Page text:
A table calculation is a transformation we apply to the values of a single measure in our view, based on the dimensions in the level of detail.
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For any Tableau view, there is a virtual table that is determined by the dimensions in the view. This table is not to be confused with the tables in our data source. Specifically, the virtual table is determined by the dimensions within the “level of detail”.
Tableau comes with several preset calculations that you can compute with the numbers on a view including running total, difference, percent difference, percent of the total, moving average, and more. These predefined calculations are called table calculations because they compute the result based on a virtual table that includes only the numbers on the view. Table calculations provide several benefits including:
1. A fast way to create advanced calculations even without knowing the underlying syntax
2. Table calculations can be saved for future use as calculated fields, and because calculated fields 3. can be edited, this is a great way to learn the syntax and the different functions available in Tableau
Efficient processing; table calculations are computed on a very small subset of the data source, making them an efficient solution for calculating results.
Now to see how table calculation works we need to connect to the sample superstore and run an example of calculating the running total.
Table calculations are added to measures, so in order to add a table calculation, click a measure that’s on the view. The fastest way to add a table calculation is to hover over “Quick table calculation” and choose an option:
After running total, the view will change.
Table calculations are defined by how they are (1.) partitioned, and (2.) addressed – or how they are computed. In the example above the running total is being computed from left to right, which is the default address. This would mean that, by default, the table calculation is being addressed by the Product Category dimension. This leaves the Month dimension as the partitioning field.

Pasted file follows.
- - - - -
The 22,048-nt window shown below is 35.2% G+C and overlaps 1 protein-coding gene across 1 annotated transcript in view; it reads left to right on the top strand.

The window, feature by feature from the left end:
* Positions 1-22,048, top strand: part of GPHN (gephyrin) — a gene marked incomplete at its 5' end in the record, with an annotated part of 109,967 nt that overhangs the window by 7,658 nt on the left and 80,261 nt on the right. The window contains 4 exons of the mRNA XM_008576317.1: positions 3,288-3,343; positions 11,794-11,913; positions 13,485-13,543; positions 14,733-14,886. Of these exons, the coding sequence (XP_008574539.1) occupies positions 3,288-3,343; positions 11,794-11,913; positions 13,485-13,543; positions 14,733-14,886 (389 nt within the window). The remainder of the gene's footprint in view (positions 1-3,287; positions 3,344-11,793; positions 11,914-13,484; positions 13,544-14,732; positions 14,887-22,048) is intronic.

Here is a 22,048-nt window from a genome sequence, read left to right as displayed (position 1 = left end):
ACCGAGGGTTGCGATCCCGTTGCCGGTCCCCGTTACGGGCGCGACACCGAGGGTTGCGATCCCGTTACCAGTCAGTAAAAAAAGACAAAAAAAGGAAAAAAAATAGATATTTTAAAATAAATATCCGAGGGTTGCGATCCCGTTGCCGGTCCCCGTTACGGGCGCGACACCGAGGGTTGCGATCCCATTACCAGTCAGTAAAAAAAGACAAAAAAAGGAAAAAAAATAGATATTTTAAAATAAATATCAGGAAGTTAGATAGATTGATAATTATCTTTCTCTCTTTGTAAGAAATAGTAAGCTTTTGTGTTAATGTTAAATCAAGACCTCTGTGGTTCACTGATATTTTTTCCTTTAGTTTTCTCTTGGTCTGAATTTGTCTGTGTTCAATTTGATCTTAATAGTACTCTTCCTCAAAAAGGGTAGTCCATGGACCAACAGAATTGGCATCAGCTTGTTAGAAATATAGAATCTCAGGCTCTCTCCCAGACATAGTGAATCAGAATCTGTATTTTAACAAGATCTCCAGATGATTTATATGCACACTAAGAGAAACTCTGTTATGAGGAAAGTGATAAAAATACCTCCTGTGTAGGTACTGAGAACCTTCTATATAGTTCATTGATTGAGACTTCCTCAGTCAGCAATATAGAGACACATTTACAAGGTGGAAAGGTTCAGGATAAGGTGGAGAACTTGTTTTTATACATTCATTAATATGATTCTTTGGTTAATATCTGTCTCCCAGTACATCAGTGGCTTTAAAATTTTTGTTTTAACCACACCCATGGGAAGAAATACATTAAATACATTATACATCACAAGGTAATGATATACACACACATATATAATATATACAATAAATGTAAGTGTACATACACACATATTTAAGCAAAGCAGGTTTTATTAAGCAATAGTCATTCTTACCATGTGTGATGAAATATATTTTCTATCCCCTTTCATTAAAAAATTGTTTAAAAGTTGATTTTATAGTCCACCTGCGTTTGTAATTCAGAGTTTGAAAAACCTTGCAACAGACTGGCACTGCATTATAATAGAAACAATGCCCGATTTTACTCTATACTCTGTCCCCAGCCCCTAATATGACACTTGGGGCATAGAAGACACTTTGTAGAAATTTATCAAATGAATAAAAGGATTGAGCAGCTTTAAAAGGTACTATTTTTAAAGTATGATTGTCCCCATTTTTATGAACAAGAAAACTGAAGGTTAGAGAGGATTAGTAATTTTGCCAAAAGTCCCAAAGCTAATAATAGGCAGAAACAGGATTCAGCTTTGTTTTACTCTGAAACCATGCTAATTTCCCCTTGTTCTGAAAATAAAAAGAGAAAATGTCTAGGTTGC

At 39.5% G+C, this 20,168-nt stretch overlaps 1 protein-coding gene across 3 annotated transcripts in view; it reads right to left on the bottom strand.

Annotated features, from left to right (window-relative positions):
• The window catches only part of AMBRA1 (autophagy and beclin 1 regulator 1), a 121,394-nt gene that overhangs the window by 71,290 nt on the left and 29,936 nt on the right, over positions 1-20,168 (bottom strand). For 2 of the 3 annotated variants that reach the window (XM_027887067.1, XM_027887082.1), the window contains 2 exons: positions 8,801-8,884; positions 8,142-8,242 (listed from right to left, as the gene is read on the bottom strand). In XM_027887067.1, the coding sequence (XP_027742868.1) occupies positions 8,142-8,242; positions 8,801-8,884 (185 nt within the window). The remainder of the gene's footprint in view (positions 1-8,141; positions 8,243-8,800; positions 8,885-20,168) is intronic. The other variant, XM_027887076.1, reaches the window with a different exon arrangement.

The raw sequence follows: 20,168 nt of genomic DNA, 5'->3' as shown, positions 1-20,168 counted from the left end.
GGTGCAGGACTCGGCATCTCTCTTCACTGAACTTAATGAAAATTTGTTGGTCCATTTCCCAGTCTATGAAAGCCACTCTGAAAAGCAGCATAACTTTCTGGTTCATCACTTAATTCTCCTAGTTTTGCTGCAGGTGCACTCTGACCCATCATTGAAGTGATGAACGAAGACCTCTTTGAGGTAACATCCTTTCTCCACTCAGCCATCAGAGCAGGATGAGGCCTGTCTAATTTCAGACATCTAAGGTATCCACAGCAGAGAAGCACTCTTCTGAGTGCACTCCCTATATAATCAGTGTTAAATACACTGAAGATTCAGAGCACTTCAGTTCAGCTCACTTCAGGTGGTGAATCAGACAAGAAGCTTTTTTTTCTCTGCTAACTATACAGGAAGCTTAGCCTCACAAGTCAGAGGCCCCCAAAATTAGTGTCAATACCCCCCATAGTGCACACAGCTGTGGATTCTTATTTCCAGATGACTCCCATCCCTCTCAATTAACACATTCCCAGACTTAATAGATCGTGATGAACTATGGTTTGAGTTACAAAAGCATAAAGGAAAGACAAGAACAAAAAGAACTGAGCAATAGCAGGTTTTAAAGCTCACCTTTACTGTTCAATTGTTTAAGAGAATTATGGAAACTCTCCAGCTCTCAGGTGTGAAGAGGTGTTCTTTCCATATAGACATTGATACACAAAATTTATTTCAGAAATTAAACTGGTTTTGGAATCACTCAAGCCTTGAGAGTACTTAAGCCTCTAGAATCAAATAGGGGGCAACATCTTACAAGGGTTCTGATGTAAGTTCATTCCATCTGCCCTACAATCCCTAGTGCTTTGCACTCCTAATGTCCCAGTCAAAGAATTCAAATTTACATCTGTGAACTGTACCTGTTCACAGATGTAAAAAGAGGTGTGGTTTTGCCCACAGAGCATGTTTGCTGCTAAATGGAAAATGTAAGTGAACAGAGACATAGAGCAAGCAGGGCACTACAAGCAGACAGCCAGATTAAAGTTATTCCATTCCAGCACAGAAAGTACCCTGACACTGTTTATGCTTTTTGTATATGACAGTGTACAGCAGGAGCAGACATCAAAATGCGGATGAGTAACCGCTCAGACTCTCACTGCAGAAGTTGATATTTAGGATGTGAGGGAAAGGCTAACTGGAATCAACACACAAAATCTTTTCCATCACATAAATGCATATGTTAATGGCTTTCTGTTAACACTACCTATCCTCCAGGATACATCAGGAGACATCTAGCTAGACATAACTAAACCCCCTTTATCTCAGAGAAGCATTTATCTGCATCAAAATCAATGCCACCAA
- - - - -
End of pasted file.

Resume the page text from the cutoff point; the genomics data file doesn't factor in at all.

It is easy to change the addressing by changing how the table calculation is being computed. To do this, click on the measure with the table calculation again, now identified with a delta symbol, hover over compute using, and change how the calculation should be computed.
Now after changing the addressing the view will update.
Now that the addressing field has been changed to Month and the partitioning field has been changed to Product Category we can get more sensible analysis to look at each Product Category column, and look down across months to see how the sales built up throughout the year.
Table calculations rely on two types of fields: addressing and partitioning fields. The key to understanding table calculations is to know how these fields work.
Partitioning fields do what it sounds like they do: They partition your data into separate buckets, each of which is acted on by the calculations.
Addressing fields define the “direction” that you want your calculation to take.
This returns the value of the expression in a target row, specified as a relative offset from the current row.
This returns the expression if it is not null; otherwise, it returns zero. Use this function when using zero values instead of null values.
This returns the total for the given expression in a table calculation partition.
This returns the standard competition rank for the current row in the partition. Identical values are assigned an identical rank. Use the optional 'asc' | 'desc' argument to specify ascending or descending order. The default is descending.
WINDOW_AVG(expression, [start, end])
This returns the average of the expression within the window. The window is defined by means of offsets from the current row.
This returns the absolute value of the given number.
This returns the index of the current row in the partition, without any sorting with regard to value. The first-row index starts at 1
This returns the number of rows from the current row to the first row in the partition.
This returns the number of rows from the current row to the last row in the partition.
CONTAINS(expression, expression to search for)
This returns true if the given string contains the specified substring.
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As a Senior Writer for Mindmajix, Saikumar has a great understanding of today’s data-driven environment, which includes key aspects such as Business Intelligence and data management. He manages the task of creating great content in the areas of Programming, Microsoft Power BI, Tableau, Oracle BI, Cognos, and Alteryx. Connect with him on LinkedIn and Twitter.